Even though the Zapatista movement is not in the international spotlight as much as it was 10 or 15 years ago, it’s still alive and well. (This is no small achievement, by the way, given the consistent counter-insurgency waged against it by the Mexican government for more than two decades.) The Zapatista project of indigenous autonomy still resonates as an example of local and regional alternatives to global capitalism, and the Zapatistas continue to support and inspire other social movements around the world.
Your book is about the revolutionary empowerment of women in the Zapatista movement. Can you address the multiple levels of oppression that women face? That includes achieving acceptance of gender equality in many revolutionary movements?
Women’s leadership within the EZLN is one of the most compelling aspects of the Zapatista movement. Zapatista women have served as insurgents, political leaders, healers, educators and key agents in autonomous economic development. Women’s participation in the EZLN has helped shape the Zapatista movement, which has, in turn, opened new spaces for women and led to dramatic changes in their lives. It is difficult to appreciate the enormity of the changes, however, without understanding women’s starting point.
During a speech she gave in Mexico City’s central plaza in 2001, Comandanta Ester, a Zapatista leader, said, "We are oppressed three times over, because we are poor, because we are indigenous and because we are women." Before the Zapatista uprising, women in the indigenous communities of Chiapas had limited control over their own lives and many of the decisions that impacted them. They were often married against their will. With little access to birth control, it was common for women to have a dozen children or more. Domestic violence was generally considered normal and acceptable behavior, and a woman could not leave the house without her husband’s permission. There was also a strict and gendered division between public and private spaces. Women’s confinement to the private sphere translated into very limited participation in public life, and it was rare for women to attend public meetings or community assemblies.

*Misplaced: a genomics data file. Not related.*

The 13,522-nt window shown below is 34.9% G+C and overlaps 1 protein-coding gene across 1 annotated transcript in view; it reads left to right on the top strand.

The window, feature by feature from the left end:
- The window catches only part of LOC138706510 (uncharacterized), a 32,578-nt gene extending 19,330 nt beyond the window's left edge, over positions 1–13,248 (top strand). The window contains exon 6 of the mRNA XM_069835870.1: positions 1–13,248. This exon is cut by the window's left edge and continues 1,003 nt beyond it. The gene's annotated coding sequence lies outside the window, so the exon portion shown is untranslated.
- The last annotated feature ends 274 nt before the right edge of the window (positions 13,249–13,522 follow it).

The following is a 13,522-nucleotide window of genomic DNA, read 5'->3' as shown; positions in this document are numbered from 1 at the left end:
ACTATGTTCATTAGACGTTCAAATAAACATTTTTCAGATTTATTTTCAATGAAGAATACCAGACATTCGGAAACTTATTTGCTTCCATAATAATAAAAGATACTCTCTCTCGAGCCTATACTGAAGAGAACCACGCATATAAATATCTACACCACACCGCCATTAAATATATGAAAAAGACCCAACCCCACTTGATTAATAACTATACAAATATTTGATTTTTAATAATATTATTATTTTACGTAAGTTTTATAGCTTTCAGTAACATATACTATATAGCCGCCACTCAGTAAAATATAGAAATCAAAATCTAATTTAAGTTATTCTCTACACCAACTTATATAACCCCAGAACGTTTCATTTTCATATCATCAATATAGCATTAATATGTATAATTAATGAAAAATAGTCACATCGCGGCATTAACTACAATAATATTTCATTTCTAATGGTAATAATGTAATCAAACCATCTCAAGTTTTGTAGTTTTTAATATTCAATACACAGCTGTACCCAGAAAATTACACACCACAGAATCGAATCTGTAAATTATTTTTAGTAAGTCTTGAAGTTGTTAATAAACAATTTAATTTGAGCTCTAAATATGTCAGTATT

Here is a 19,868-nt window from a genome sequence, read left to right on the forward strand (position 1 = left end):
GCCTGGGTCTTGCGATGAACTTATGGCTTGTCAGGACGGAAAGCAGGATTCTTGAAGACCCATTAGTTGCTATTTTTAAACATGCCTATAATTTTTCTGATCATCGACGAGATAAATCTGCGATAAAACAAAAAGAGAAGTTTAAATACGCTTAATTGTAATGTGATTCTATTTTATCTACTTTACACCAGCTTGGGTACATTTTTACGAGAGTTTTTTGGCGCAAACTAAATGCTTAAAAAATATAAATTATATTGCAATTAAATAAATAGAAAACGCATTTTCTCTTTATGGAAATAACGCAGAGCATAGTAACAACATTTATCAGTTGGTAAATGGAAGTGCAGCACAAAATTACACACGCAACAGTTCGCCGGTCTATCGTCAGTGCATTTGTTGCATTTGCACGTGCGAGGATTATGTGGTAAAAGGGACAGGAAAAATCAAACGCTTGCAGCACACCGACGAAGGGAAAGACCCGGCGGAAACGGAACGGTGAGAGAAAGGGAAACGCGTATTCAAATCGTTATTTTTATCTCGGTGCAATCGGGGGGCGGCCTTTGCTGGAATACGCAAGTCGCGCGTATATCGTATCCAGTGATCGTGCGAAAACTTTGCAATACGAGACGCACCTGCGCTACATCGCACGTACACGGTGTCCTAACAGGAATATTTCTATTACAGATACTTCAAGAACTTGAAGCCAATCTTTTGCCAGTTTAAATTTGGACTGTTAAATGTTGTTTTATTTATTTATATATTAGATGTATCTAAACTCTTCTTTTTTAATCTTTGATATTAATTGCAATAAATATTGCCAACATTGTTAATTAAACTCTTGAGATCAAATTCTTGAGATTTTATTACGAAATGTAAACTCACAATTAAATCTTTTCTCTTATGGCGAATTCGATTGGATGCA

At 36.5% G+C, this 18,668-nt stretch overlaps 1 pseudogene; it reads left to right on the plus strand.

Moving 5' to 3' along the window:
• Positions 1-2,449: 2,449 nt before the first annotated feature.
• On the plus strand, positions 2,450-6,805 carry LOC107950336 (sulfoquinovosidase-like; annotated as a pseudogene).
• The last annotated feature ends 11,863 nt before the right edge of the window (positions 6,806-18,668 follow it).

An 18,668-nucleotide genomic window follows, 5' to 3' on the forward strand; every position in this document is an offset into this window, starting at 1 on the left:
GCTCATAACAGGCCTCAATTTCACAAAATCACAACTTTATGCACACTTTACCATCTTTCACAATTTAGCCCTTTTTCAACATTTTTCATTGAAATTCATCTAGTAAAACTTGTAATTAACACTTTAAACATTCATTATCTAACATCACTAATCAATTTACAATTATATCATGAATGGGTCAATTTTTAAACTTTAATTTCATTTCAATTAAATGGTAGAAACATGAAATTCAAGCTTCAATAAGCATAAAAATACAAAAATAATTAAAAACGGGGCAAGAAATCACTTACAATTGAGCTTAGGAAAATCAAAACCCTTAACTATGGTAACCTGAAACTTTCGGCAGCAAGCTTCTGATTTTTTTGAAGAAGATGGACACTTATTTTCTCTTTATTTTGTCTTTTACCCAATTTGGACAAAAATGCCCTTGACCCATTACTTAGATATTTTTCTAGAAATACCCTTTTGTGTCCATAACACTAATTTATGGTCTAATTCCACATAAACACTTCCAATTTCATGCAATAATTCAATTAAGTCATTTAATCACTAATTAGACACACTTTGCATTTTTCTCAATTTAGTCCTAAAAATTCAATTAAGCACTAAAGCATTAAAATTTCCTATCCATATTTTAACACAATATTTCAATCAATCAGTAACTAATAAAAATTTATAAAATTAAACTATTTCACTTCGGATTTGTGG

From the civil rights movement in the United States to the Arab Spring uprisings in the Middle East, women have fought side by side with men for their people’s freedom. Women have made invaluable contributions to grassroots social movements and national liberation struggles all over the world. Many of these, while not women’s movements per se, have created new opportunities for women and catalyzed changes in their lives. At the same time, women almost invariably face discrimination within their own organizations and have often had to fight for women’s rights to be included in the vision of a just society.